Drone Industry 2021 in a Word: We Asked Our Partners to Describe This Year in Drones
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Skyfish M4

As we look forward to 2022, it’s time to reflect on the drone industry 2021.  Despite chip shortages, new regulations, an ongoing global pandemic, and the challenges inherent in a growth sector, the drone industry came out on top in 2021.  We asked our sponsors and partners to describe the drone industry 2021 in a word (or two) – and here’s what they said.

Inflection Point

Brett Kanda, drone industry veteran and VP of Sales and Marketing at BRINC Drones, makers of drone solutions for law enforcement and first responders, says the industry is shifting.

“2021 was an inflection point in our industry. We saw the 90% market share lion in DJI start to lose some momentum and most importantly, key executives and personnel in North America. This has created an opportunity for other manufacturers to build differentiated solutions that can compete with DJI in the very near future. We also started to see the landscape change in terms of end user sentiment. The need for tailored solutions that solve niche problems were on the rise. No matter the vertical, the end user is becoming more educated and comfortable with robotics and autonomous systems. What we as an industry have been seeing and feeling for years is starting to bleed over to the end users in terms of ROI, value proposition, and capabilities for autonomous systems.”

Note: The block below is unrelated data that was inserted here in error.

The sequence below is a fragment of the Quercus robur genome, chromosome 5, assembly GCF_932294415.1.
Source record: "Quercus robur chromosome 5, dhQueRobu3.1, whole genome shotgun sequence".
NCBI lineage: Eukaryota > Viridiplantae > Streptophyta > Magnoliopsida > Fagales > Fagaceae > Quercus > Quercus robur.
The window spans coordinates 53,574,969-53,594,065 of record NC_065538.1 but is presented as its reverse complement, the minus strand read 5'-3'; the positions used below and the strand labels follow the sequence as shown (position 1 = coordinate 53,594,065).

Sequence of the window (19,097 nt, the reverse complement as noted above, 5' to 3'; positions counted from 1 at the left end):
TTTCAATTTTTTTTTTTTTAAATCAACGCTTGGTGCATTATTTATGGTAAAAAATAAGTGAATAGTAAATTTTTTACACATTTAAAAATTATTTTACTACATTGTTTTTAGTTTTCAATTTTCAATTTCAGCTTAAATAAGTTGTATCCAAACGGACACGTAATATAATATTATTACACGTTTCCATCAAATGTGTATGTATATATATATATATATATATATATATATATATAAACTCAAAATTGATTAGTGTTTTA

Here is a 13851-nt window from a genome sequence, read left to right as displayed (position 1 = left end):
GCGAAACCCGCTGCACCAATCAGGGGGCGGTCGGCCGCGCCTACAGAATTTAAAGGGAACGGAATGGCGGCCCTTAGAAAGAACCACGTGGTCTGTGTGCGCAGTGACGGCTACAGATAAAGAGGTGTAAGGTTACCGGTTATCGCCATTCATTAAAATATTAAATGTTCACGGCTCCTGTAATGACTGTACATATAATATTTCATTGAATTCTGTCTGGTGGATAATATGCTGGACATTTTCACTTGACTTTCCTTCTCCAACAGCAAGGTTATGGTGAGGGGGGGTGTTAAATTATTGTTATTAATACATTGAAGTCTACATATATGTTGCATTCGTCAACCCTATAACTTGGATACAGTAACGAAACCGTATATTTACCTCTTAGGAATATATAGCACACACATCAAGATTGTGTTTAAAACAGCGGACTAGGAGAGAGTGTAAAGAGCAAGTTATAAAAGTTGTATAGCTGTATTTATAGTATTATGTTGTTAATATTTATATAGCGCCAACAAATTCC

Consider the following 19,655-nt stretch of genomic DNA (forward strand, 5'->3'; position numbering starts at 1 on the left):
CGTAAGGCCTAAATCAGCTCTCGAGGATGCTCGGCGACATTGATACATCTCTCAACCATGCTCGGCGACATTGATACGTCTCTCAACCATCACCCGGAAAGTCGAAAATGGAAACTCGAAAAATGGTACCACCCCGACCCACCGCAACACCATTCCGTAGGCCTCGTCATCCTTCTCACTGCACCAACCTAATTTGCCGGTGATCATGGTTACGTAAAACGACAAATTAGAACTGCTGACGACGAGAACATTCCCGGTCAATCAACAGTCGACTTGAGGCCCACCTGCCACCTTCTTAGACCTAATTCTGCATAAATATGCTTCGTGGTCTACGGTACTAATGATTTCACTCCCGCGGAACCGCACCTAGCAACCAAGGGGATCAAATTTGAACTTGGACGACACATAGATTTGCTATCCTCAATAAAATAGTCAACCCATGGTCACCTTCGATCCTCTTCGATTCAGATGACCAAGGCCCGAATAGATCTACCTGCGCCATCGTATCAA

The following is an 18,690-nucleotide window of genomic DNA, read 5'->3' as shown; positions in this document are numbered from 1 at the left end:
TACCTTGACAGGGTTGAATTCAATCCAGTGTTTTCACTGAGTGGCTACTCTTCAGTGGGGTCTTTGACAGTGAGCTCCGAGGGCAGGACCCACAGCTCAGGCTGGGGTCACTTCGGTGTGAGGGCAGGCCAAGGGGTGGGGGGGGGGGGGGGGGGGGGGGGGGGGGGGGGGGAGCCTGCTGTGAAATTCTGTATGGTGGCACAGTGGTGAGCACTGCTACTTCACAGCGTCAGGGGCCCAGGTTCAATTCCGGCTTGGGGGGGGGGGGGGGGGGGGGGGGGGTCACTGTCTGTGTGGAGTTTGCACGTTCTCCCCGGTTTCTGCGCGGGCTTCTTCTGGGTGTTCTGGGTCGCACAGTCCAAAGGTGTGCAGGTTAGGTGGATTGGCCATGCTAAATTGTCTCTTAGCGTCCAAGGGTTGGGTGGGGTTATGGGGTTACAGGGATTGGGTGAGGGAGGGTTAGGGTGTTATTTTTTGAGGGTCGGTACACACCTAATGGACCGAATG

For BVLOS Fixed Wing providers Censys, the advance of regulations for flight beyond visual line of sight (BVLOS) has led to a lot of activity.  Waivers are increasing, and customers are seeing the opportunity to take advantage of using unmanned systems in the field.

“We have seen an incredible increase of companies looking to start utilizing UAS in day-to-day operations and companies currently with UAS advancing their operations,” says Kyle Miller, Director of Business Development for Censys.  “The number of BVLOS approvals we won in 2021 and drones we have sold are a testament to the booming industry.”